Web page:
Male Long-Evans rat pups from six natural litters were randomly divided into four balanced experimental groups. Rats were then exposed to 2.5% sevoflurane in 30% oxygen under one of four conditions: (1 × 2 h) a single 2-h exposure on postnatal day 7 (P7), followed by control exposure to 30% oxygen on P10 and P13; (1 × 6 h) a single 6-h anesthetic exposure on P7, followed by control exposure to 30% oxygen on P10 and P13; (3 × 2 h) repeated 2-h sevoflurane exposures on P7, P10, and P13 for a cumulative 6 h of GA; or a control exposure to 30% oxygen on P7, P10, and P13. At P91, rats underwent behavioral testing using a spatial memory task, followed by euthanasia on P105-112. Behavioral results are not shown, as testing was interrupted by an unforeseen circumstance and as a result the rats displayed atypical learning curves (an increase in errors associated with the interruption in testing). Given this disrupted testing, we cannot draw any conclusions from the behavioral data.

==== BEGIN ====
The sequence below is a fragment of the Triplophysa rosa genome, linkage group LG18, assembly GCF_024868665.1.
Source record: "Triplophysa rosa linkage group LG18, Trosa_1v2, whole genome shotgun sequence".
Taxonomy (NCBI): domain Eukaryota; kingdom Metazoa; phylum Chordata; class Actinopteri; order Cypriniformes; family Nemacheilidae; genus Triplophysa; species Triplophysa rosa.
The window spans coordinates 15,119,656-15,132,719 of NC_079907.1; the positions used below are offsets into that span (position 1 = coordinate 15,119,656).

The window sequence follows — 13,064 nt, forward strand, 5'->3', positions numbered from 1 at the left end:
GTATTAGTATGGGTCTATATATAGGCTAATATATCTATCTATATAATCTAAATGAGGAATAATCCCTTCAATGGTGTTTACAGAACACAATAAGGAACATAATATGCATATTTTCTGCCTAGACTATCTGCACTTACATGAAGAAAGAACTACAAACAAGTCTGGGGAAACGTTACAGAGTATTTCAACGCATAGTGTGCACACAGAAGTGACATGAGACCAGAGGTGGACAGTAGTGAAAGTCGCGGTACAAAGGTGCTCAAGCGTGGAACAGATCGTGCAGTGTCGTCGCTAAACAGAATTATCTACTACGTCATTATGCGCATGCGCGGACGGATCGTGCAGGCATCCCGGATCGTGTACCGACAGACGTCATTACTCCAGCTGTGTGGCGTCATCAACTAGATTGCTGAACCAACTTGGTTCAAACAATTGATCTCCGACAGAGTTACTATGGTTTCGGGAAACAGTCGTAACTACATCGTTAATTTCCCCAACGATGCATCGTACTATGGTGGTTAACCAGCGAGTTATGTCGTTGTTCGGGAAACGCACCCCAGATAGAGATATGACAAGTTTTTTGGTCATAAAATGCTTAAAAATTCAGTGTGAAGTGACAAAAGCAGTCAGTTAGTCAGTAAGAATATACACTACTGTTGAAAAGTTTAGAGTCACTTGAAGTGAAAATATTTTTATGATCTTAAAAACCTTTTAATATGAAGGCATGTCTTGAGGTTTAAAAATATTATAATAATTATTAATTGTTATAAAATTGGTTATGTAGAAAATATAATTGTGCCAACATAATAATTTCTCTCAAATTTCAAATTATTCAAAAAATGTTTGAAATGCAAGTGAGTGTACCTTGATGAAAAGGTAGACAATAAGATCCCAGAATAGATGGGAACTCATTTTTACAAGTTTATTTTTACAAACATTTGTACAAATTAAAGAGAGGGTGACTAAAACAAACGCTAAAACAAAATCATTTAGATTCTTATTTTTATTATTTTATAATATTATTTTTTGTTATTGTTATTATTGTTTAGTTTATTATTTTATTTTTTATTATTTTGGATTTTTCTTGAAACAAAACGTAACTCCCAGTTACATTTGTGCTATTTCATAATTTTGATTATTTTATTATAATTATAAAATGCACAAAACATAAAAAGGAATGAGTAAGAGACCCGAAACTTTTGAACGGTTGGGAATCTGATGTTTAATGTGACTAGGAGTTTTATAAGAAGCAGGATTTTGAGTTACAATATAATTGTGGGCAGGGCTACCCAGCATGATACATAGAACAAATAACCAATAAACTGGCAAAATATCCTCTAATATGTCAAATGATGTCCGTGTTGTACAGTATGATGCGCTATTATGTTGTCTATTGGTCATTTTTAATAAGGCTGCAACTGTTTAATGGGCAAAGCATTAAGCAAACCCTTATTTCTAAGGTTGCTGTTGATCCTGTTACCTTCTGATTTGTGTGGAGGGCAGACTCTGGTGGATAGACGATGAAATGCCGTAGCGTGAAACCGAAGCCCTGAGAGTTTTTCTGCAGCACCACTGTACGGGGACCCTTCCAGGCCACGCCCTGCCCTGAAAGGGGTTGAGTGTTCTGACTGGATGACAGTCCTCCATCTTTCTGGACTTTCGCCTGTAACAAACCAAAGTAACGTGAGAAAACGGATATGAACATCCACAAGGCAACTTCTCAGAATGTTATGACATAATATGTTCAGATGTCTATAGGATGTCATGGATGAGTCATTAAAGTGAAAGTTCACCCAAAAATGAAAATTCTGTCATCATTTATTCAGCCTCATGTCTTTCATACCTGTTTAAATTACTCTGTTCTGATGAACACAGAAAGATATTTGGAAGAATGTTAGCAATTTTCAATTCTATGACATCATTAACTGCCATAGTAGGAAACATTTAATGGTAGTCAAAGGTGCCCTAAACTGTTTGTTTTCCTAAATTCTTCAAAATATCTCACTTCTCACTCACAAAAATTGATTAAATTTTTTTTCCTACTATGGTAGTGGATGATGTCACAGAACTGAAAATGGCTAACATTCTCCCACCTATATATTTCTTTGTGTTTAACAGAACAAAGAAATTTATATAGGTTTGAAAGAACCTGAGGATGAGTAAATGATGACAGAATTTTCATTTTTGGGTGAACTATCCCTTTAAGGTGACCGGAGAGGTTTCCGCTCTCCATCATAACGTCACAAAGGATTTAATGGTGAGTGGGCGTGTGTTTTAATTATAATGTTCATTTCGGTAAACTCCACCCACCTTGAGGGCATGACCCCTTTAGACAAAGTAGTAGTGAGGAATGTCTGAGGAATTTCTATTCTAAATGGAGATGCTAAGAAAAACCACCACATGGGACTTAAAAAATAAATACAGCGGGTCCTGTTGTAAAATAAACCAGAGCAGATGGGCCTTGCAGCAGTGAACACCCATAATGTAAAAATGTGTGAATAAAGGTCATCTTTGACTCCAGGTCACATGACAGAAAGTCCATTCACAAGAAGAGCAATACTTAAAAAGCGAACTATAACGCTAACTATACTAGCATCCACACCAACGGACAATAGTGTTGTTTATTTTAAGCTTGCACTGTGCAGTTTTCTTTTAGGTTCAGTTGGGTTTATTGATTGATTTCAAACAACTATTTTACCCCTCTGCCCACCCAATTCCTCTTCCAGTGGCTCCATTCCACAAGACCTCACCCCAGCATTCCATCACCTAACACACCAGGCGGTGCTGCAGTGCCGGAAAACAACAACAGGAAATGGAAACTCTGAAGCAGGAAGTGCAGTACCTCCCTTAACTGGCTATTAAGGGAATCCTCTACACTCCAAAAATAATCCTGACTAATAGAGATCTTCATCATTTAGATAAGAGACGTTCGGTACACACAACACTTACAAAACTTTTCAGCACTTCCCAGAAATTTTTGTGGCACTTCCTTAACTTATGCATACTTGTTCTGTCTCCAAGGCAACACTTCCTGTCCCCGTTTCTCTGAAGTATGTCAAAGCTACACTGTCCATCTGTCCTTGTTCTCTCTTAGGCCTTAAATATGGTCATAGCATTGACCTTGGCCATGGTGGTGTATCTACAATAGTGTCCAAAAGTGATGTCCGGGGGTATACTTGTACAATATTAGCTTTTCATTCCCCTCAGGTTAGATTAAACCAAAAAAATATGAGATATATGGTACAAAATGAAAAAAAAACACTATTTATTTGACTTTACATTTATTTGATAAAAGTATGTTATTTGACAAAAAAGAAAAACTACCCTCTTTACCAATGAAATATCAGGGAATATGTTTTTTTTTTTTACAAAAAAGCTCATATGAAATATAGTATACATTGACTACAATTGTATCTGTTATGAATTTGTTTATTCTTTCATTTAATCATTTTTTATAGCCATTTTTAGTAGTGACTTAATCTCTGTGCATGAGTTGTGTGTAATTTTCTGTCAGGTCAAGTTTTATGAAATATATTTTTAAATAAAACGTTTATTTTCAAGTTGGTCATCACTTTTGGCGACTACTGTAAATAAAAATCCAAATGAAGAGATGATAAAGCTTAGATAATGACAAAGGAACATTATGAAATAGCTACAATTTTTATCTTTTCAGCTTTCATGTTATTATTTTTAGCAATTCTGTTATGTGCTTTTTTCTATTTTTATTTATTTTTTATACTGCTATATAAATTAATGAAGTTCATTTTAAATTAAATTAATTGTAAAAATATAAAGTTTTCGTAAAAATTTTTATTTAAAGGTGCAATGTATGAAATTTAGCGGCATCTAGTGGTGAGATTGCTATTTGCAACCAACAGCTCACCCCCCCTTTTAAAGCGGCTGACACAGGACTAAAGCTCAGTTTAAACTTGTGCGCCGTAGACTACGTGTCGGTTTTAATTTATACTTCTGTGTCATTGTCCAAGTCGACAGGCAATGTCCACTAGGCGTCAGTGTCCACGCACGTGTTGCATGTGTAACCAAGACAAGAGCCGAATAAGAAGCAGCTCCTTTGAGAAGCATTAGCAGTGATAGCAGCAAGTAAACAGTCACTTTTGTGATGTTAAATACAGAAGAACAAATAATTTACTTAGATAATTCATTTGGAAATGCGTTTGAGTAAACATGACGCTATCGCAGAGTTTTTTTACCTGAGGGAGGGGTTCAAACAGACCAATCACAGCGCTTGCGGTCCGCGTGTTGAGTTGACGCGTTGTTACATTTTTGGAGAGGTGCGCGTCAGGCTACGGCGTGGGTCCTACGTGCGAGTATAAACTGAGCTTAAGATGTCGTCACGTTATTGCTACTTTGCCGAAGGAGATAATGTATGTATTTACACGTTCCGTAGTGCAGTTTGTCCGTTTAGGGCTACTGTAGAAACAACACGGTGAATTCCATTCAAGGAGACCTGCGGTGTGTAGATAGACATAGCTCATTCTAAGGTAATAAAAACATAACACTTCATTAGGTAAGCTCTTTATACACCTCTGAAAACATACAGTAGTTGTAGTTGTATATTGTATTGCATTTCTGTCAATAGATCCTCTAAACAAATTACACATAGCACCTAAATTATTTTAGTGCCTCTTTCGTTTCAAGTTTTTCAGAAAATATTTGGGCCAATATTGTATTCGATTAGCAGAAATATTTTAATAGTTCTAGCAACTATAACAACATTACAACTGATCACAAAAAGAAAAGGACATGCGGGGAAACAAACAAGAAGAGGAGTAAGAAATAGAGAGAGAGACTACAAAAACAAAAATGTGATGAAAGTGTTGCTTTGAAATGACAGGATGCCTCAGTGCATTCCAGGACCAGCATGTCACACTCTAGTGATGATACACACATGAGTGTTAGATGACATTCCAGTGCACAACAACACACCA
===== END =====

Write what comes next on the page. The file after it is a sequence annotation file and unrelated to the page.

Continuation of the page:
Sevoflurane was administered in a monitored anesthesia chamber via a calibrated flowmeter and agent-specific vaporizer. Chamber concentrations of carbon dioxide, oxygen, and sevoflurane were monitored throughout (VitalStore, Vetronic Services Ltd., Abbotskerswell, United Kingdom). Anesthesia was induced with 6% sevoflurane in 30% oxygen until loss of the righting reflex and response to toe and tail pinch, at which point exposure time commenced. Anesthesia was maintained by 2.5% sevoflurane in 30% oxygen. Rectal temperature was continuously monitored, and rats were kept normothermic at 36.5 ± 0.5°C throughout the experiment (PowerLab ADInstruments Ltd., Oxford, United Kingdom). Pulse oximetry was continuously monitored (VitalStore, Vetronic Services Ltd.), and oxygen saturation was maintained about 95% in all but two pups (see mortality data below). The respiratory rate and skin color were visually inspected every 20 min. Pups in the 6-h sevoflurane condition were removed from the chamber every 2 h and massaged to provide stimulation. Separate pups were used for transcardial arterial blood gas analysis (Radiometer ABL80, Cleveland, OH), which determined that all conditions produced mild hypercapnia. After anesthesia, the chamber was flushed with 30% oxygen until the pups recovered and displayed righting reflexes. The pups were then rubbed with bedding material from their home cage, and returned to their natural litter where they remained until weaning at P21. Mortality within group 1 × 6 h was 20% (2 of 10 pups). There was no mortality across the remaining experimental groups.
Tissue Processing and Perfusion